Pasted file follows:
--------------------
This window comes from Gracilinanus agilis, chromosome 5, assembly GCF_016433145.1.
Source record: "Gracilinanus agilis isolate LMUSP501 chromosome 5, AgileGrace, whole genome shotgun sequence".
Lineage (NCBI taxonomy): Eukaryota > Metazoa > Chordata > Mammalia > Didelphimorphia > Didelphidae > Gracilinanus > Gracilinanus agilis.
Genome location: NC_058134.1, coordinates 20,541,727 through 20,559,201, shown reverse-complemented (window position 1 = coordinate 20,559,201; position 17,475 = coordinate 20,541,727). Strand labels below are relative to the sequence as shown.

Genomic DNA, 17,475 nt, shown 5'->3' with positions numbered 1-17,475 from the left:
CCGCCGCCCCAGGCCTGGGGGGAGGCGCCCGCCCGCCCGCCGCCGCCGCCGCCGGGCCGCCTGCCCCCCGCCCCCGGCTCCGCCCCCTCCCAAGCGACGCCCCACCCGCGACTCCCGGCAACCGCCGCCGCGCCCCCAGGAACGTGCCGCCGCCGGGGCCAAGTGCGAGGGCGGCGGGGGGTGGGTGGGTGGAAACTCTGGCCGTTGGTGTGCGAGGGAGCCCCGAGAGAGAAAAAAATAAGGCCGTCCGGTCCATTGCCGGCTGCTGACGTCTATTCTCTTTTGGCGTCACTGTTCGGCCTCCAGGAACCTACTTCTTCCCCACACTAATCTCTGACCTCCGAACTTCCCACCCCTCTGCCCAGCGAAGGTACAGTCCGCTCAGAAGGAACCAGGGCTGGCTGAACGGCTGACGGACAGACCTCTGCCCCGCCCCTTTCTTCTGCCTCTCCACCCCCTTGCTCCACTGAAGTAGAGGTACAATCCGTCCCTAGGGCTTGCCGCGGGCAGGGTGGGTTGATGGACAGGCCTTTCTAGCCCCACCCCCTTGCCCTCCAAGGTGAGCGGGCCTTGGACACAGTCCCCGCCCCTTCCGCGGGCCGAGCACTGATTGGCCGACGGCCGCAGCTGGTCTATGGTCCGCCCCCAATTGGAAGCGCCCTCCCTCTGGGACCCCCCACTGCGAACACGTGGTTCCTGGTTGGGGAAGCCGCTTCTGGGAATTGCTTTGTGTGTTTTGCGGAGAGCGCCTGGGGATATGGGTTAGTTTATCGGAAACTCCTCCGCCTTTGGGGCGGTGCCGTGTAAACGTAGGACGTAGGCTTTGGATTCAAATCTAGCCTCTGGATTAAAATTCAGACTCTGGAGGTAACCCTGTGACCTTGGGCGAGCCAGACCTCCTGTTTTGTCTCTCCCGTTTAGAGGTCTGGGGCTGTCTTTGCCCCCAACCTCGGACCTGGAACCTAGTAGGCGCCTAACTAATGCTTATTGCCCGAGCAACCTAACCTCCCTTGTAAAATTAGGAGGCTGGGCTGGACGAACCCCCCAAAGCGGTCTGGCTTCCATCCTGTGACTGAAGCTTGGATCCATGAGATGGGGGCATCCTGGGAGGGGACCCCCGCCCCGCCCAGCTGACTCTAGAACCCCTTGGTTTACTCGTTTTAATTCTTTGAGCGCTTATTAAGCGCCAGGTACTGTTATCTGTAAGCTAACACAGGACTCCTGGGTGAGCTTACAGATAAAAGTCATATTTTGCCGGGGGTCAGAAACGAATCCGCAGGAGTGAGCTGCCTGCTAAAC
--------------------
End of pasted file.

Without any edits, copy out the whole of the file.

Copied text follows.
This window comes from Gracilinanus agilis, chromosome 5, assembly GCF_016433145.1.
Source record: "Gracilinanus agilis isolate LMUSP501 chromosome 5, AgileGrace, whole genome shotgun sequence".
Lineage (NCBI taxonomy): Eukaryota > Metazoa > Chordata > Mammalia > Didelphimorphia > Didelphidae > Gracilinanus > Gracilinanus agilis.
Genome location: NC_058134.1, coordinates 20,541,727 through 20,559,201, shown reverse-complemented (window position 1 = coordinate 20,559,201; position 17,475 = coordinate 20,541,727). Strand labels below are relative to the sequence as shown.

Genomic DNA, 17,475 nt, shown 5'->3' with positions numbered 1-17,475 from the left:
CCGCCGCCCCAGGCCTGGGGGGAGGCGCCCGCCCGCCCGCCGCCGCCGCCGCCGGGCCGCCTGCCCCCCGCCCCCGGCTCCGCCCCCTCCCAAGCGACGCCCCACCCGCGACTCCCGGCAACCGCCGCCGCGCCCCCAGGAACGTGCCGCCGCCGGGGCCAAGTGCGAGGGCGGCGGGGGGTGGGTGGGTGGAAACTCTGGCCGTTGGTGTGCGAGGGAGCCCCGAGAGAGAAAAAAATAAGGCCGTCCGGTCCATTGCCGGCTGCTGACGTCTATTCTCTTTTGGCGTCACTGTTCGGCCTCCAGGAACCTACTTCTTCCCCACACTAATCTCTGACCTCCGAACTTCCCACCCCTCTGCCCAGCGAAGGTACAGTCCGCTCAGAAGGAACCAGGGCTGGCTGAACGGCTGACGGACAGACCTCTGCCCCGCCCCTTTCTTCTGCCTCTCCACCCCCTTGCTCCACTGAAGTAGAGGTACAATCCGTCCCTAGGGCTTGCCGCGGGCAGGGTGGGTTGATGGACAGGCCTTTCTAGCCCCACCCCCTTGCCCTCCAAGGTGAGCGGGCCTTGGACACAGTCCCCGCCCCTTCCGCGGGCCGAGCACTGATTGGCCGACGGCCGCAGCTGGTCTATGGTCCGCCCCCAATTGGAAGCGCCCTCCCTCTGGGACCCCCCACTGCGAACACGTGGTTCCTGGTTGGGGAAGCCGCTTCTGGGAATTGCTTTGTGTGTTTTGCGGAGAGCGCCTGGGGATATGGGTTAGTTTATCGGAAACTCCTCCGCCTTTGGGGCGGTGCCGTGTAAACGTAGGACGTAGGCTTTGGATTCAAATCTAGCCTCTGGATTAAAATTCAGACTCTGGAGGTAACCCTGTGACCTTGGGCGAGCCAGACCTCCTGTTTTGTCTCTCCCGTTTAGAGGTCTGGGGCTGTCTTTGCCCCCAACCTCGGACCTGGAACCTAGTAGGCGCCTAACTAATGCTTATTGCCCGAGCAACCTAACCTCCCTTGTAAAATTAGGAGGCTGGGCTGGACGAACCCCCCAAAGCGGTCTGGCTTCCATCCTGTGACTGAAGCTTGGATCCATGAGATGGGGGCATCCTGGGAGGGGACCCCCGCCCCGCCCAGCTGACTCTAGAACCCCTTGGTTTACTCGTTTTAATTCTTTGAGCGCTTATTAAGCGCCAGGTACTGTTATCTGTAAGCTAACACAGGACTCCTGGGTGAGCTTACAGATAAAAGTCATATTTTGCCGGGGGTCAGAAACGAATCCGCAGGAGTGAGCTGCCTGCTAAAC